Cardinality Estimation

Cardinality estimation is one of the most fundamental and challenging problems in query optimization. Cardinality estimates used in current optimizers are flawed. They generally rely on “attributes independent assumption” and “Join-key uniformly distributed assumption” to minimize latency and overhead. These simplifying assumptions can lead to estimates with several magnitudes of error. Taking these estimates, the optimizer may generate catastrophic plans. Therefore, a surge of research has been proposed to improve cardinality estimation.

We propose using statistical knowledge and machine learning to analyze the data and the query workload in order to generate better cardinality estimation.

FactorJoin: A New Cardinality Estimation Framework for Join Queries

FactorJoin framework is dedicated to generating cardinality estimators that are effective, efficient, and friendly for system deployment (small model size, low training overhead, fast incremental update, and easy to debug and explain).

FactorJoin is the first framework to combine the efforts behind traditional and ML-enhance cardinality estimators: using join-histograms to efficiently handle joins coupled with learning-based methods to accurately capture attribute correlation. Specifically, FactorJoin formulates the problem of estimating the cardinality of join queries in its general form as a factor graph inference problem involving only single-table data distributions. This formulation allows us to use the wisdom from the domain of probabilistic graphical model (PGM) inference as well as design a novel set of effective and efficient optimizations for cardinality estimation.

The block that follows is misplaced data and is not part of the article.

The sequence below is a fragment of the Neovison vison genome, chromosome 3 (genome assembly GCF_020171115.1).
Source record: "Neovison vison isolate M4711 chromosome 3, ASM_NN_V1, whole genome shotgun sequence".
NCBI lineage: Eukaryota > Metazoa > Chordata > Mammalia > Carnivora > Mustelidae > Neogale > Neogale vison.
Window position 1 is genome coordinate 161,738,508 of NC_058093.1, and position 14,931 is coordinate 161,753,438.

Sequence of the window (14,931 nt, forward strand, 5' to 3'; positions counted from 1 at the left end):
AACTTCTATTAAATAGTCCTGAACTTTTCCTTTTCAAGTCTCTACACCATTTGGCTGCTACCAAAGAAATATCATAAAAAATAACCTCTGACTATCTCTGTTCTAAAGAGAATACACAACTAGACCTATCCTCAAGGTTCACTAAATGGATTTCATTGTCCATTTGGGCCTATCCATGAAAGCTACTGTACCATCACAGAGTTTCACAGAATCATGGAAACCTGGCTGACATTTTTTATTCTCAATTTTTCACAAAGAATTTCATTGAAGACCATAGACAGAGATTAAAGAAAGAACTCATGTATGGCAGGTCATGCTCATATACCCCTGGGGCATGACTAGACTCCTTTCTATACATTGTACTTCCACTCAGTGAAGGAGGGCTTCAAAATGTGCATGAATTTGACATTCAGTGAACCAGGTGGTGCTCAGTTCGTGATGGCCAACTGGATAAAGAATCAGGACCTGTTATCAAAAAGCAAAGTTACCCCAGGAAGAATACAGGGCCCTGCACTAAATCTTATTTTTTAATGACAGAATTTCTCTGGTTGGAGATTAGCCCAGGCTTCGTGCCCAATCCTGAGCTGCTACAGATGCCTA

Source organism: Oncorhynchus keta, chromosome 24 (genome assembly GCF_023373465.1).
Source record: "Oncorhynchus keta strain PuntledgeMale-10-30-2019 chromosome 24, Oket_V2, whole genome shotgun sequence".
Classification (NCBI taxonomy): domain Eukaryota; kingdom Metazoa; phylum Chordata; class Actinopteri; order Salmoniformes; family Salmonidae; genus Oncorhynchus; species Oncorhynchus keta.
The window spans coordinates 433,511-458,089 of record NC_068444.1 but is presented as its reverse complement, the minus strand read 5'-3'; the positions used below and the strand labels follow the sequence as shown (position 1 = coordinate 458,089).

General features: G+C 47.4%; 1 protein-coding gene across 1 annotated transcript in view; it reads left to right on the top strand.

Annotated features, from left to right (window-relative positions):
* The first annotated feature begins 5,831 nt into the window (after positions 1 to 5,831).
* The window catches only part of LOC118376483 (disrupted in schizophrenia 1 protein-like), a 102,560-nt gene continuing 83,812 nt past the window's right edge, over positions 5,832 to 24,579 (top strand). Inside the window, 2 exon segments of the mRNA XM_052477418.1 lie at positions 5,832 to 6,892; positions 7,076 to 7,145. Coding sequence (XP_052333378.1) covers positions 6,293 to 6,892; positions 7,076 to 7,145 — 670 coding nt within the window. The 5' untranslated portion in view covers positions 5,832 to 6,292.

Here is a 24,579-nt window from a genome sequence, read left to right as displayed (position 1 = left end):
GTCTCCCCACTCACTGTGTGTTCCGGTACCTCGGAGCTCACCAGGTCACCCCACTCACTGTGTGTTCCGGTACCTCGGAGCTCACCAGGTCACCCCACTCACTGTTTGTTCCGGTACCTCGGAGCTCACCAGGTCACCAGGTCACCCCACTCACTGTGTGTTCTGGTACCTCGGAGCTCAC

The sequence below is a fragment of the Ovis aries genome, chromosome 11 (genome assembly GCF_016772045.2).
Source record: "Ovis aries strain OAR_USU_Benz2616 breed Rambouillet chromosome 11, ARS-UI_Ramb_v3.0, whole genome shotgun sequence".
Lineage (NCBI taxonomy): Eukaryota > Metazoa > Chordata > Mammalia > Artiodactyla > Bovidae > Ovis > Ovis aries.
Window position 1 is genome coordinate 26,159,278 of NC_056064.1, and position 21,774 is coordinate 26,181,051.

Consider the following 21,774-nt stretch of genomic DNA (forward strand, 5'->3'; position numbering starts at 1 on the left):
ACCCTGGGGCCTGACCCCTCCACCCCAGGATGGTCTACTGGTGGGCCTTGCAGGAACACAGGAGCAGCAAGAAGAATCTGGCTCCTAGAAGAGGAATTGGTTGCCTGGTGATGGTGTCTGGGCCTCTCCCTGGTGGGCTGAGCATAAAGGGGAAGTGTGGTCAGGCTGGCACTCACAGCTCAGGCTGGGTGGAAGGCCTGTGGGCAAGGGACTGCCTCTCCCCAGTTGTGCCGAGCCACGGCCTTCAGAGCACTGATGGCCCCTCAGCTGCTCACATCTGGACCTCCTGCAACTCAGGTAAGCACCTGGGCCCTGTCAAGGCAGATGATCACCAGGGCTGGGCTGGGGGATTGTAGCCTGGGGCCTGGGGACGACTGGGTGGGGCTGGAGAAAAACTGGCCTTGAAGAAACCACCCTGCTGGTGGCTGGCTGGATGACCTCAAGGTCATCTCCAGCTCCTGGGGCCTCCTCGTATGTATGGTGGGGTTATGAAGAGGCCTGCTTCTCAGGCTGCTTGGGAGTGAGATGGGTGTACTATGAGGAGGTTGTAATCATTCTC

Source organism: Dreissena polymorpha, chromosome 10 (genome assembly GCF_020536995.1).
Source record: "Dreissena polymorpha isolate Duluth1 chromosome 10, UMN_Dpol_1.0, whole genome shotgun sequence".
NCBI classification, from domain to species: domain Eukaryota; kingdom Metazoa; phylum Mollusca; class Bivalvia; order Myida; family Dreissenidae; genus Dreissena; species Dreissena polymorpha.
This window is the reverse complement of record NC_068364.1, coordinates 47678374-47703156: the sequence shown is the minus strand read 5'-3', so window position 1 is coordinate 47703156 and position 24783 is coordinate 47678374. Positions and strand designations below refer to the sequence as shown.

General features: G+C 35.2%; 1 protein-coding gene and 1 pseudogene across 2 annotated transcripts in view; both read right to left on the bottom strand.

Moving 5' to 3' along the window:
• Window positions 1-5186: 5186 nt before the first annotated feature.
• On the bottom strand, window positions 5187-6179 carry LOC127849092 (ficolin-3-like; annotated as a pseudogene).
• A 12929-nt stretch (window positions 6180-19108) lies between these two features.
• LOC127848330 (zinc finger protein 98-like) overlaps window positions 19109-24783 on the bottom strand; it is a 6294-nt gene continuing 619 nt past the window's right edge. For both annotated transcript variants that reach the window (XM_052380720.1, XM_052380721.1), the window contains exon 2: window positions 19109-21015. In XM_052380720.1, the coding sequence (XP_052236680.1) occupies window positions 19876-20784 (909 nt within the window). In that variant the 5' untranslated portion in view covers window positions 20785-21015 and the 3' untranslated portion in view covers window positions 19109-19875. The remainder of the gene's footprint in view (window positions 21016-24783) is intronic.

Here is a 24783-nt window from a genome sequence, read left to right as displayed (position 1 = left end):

Experimental results show that FactorJoin has near-optimal effectiveness with very small model size, training overhead, and a very fast incremental update speed. It can achieve comparable or better performance than the state-of-the-art learning-based cardinality estimators with inference latency, training/updating time, and model size close to the traditional methods.

Robust Query Driven Cardinality Estimation under Changing Workloads

Query driven cardinality estimation models learn from a historical log of queries. They are lightweight, having low storage requirements, fast inference and training, and are easily adaptable for any kind of query. Unfortunately, such models can suffer unpredictably bad performance under workload drift, i.e., if the query pattern or data changes. This makes them unreliable and hard to deploy.
We analyze the reasons why models become unpredictable due to workload drift, and introduce modifications to the query representation and neural network training techniques to make query-driven models robust to the effects of workload drift. First, we emulate workload drift in queries involving some unseen tables or columns by randomly masking out some table or column features during training. This forces the model to make predictions with missing query information, relying more on robust features based on up-to-date DBMS statistics that are useful even when query or data drift happens. Second, we introduce join bitmaps, which extends sampling-based features to be consistent across joins using ideas from sideways information passing. Finally, we show how both of these ideas can be adapted to handle data updates.

We show significantly greater generalization than past works across different workloads and databases.
For instance, a model trained with our techniques on a simple workload (JobLight-train), with 40K synthetically generated queries of at most 3 tables each, is able to generalize to the much more complex Join Order Benchmark, which include queries with up to 16 tables, and improve query runtimes by 2x over PostgreSQL. We show similar robustness results with data updates, and across other workloads. We discuss the situations where we expect, and see, improvements, as well as more challenging workload drift scenarios where these techniques do not improve much over PostgreSQL. However, even in the most challenging scenarios, our models never perform worse than PostgreSQL, while standard query driven models can get much worse than PostgreSQL.